Scott conceded this week that was all a ruse. He now says his support for Medicaid expansion was a calculated move designed to win support from the Obama administration for the state's proposal to hand over control of Medicaid to private insurance companies. At the time, he denied that his support was tied to a deal with the federal government. Now that he's succeeded in privatizing Medicaid, Scott is again railing against Medicaid expansion and is suing the federal government for allegedly forcing it on him.
In early 2013, Florida Gov. Rick Scott (R) surprised nearly everyone by announcing he'd changed his mind about Medicaid expansion through the Affordable Care Act. The Republican governor had long condemned the idea, but he apparently had a change of heart.
"I cannot, in good conscience, deny the uninsured access to care," he said at the time. Scott added that Medicaid expansion is "a compassionate, common sense step forward." The governor even referenced the death of his mother when explaining his rationale.
"A few months ago, my mother passed away, and I lost one of the only constants in my life," Scott said. "Losing someone so close to you puts everything in new perspective ... especially the big decisions.... As I wrestled with this decision, I thought about my Mom's struggles raising five kids with very little money."
That was February 2013. In April 2015, Scott reversed course again, announcing his renewed opposition to the policy he'd endorsed. And today, the local CBS affiliate in Miami reports that that the governor offered an unexpected explanation for his posture two years ago.
Of course, if you notice that CBS/Associated Press excerpt, you'll notice that it's missing something: a quote. The entire report appears to be a paraphrase of Scott's comments, and the exact wording always matters.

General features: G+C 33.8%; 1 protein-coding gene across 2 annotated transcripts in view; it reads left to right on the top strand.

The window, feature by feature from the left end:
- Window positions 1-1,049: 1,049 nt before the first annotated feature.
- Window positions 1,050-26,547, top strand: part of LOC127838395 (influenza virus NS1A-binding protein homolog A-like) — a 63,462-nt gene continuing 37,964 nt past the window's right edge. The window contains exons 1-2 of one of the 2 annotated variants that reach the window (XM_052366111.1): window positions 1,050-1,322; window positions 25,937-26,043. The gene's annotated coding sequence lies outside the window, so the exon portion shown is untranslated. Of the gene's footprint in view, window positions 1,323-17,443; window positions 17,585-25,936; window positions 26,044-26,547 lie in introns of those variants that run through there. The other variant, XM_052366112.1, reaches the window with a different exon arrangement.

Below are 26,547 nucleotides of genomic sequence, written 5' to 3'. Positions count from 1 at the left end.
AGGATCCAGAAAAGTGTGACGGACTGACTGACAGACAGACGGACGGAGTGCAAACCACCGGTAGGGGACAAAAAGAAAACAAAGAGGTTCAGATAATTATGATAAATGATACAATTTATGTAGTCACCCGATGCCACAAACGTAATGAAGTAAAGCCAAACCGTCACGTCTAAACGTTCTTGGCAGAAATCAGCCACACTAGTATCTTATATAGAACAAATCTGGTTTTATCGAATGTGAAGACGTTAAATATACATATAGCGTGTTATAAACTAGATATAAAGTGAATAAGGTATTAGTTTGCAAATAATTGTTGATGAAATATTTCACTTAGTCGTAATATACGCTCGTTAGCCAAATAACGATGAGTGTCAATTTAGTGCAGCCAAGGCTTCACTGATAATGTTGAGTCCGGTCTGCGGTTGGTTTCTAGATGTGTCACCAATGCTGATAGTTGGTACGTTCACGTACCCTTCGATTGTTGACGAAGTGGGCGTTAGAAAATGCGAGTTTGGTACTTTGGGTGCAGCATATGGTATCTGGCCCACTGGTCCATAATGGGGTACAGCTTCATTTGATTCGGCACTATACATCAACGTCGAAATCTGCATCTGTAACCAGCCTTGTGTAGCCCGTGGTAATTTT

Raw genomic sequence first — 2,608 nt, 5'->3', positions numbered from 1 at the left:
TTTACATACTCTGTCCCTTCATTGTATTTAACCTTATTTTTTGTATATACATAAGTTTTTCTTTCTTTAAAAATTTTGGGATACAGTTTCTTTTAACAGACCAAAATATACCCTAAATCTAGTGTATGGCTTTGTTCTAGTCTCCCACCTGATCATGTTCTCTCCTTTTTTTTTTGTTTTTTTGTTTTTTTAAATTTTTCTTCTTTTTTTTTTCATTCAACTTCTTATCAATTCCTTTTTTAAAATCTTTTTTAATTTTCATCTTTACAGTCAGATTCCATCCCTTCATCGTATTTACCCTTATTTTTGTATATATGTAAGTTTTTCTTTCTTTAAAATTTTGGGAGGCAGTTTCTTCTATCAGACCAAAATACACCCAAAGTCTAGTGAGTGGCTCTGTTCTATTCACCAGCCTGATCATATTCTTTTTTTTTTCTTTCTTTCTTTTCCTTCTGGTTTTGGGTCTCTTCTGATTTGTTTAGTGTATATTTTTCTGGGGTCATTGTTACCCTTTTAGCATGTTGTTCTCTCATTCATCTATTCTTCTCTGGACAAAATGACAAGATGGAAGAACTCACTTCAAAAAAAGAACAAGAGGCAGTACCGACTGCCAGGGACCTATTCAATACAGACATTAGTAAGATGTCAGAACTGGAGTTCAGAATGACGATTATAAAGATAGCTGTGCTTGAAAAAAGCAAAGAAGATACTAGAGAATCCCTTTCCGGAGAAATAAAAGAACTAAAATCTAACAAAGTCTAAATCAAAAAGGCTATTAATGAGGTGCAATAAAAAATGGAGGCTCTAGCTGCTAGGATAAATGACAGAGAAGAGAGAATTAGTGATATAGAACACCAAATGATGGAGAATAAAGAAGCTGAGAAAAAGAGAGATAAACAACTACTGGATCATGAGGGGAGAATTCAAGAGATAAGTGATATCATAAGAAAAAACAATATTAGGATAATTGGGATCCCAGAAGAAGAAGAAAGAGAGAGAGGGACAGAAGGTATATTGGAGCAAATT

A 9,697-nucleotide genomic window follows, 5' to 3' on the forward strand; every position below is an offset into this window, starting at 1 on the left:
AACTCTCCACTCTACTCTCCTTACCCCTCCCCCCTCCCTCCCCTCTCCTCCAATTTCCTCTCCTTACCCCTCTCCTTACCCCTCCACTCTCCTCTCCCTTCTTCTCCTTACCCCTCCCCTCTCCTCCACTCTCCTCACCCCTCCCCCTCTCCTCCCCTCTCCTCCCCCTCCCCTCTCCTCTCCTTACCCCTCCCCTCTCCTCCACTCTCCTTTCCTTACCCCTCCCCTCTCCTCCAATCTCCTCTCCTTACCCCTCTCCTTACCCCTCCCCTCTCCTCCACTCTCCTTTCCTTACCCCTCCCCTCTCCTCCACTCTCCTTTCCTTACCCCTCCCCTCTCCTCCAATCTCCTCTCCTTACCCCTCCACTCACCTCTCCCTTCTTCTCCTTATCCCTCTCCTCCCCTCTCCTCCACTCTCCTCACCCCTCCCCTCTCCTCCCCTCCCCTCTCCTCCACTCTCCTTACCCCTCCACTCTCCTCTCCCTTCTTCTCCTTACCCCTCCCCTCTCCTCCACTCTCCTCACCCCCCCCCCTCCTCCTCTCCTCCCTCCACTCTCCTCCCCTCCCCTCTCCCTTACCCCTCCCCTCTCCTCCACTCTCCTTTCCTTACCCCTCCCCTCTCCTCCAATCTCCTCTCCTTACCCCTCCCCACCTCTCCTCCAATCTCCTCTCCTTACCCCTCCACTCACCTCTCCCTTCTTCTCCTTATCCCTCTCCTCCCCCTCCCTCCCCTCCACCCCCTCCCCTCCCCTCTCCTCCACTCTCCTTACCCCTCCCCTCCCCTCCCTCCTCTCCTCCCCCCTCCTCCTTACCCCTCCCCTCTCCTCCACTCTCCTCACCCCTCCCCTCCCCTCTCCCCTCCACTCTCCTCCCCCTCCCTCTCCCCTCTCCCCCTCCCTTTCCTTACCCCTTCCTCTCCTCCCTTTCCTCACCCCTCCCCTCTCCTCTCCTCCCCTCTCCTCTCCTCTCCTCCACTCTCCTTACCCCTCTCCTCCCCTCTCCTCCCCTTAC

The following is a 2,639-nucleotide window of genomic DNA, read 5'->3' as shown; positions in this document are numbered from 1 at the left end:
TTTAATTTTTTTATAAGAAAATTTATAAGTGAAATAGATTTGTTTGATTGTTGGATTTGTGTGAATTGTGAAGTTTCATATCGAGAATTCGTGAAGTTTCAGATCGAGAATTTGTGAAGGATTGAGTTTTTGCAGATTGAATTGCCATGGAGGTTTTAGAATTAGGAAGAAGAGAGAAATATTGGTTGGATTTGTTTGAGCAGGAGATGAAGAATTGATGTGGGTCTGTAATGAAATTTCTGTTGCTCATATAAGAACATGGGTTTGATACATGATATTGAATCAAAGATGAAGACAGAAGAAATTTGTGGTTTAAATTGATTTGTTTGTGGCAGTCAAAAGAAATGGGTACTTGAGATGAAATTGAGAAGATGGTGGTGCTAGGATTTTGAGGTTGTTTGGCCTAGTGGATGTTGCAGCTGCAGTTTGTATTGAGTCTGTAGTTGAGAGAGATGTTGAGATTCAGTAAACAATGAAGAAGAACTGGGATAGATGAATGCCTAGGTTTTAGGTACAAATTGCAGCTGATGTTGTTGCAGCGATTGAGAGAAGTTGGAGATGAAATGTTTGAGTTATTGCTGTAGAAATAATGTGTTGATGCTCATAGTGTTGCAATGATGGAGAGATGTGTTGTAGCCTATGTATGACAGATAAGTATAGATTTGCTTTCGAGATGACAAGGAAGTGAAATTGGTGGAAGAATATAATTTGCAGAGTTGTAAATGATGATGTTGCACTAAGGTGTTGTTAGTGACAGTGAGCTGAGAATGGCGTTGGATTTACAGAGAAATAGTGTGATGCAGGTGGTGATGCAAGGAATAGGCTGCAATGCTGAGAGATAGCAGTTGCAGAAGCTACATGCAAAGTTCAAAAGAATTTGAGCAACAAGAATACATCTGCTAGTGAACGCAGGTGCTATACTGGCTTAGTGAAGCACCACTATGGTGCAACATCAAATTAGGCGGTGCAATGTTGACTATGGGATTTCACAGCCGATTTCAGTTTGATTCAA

Indeed, the governor's office this afternoon pushed back against the AP's reporting, saying the piece "editorialized" Scott's comments.
So, which is it? On Twitter, Gary Fineout, an AP reporter in Florida, fleshed this out in a little more detail, explaining the argument Scott presented yesterday. As Fineout described it, the governor may have claimed at the time that his mother's death inspired him to change his perspective, but in reality -- according to Scott's comments yesterday -- the Florida Republican only supported Medicaid expansion as part of "a quid pro quo" to get a waiver from the Obama administration for Medicaid privatization.
Scott may have publicly claimed in 2013 that his position was about his "conscience" and deceased mother, but according to the governor's new version of events, the rhetoric wasn't actually sincere -- his previous position was a calculated move to gain approval for his privatization plan.
In other words, the governor didn't literally use the word "ruse" yesterday, so much as he effectively described a scheme in which he told the public something untrue in order to get what he wanted at the time.
I don't expect much from Florida politics, but when a governor references his deceased mother to make a deliberately misleading argument, the Sunshine State is quite possibly breaking new ground in ugliness.